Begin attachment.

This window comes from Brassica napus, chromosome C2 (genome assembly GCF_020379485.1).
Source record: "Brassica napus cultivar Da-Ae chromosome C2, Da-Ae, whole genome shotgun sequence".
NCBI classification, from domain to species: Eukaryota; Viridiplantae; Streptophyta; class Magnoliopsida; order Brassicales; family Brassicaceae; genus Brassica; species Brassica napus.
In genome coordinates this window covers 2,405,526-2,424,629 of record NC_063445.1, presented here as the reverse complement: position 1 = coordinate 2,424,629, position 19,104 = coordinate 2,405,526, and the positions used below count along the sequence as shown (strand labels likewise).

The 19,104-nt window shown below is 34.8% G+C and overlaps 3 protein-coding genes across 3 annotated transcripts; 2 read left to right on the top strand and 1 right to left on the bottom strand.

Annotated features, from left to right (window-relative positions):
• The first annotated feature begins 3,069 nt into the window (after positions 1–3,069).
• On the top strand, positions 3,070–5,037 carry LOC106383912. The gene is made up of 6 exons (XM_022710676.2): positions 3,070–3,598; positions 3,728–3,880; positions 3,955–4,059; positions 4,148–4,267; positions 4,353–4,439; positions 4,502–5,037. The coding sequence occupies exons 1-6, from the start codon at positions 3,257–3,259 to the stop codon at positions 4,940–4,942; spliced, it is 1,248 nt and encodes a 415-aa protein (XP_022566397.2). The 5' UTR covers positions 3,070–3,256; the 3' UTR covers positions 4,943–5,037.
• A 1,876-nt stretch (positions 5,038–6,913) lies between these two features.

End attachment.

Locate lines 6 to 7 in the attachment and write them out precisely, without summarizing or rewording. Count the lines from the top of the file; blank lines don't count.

Annotated features, from left to right (window-relative positions):
• The first annotated feature begins 3,069 nt into the window (after positions 1–3,069).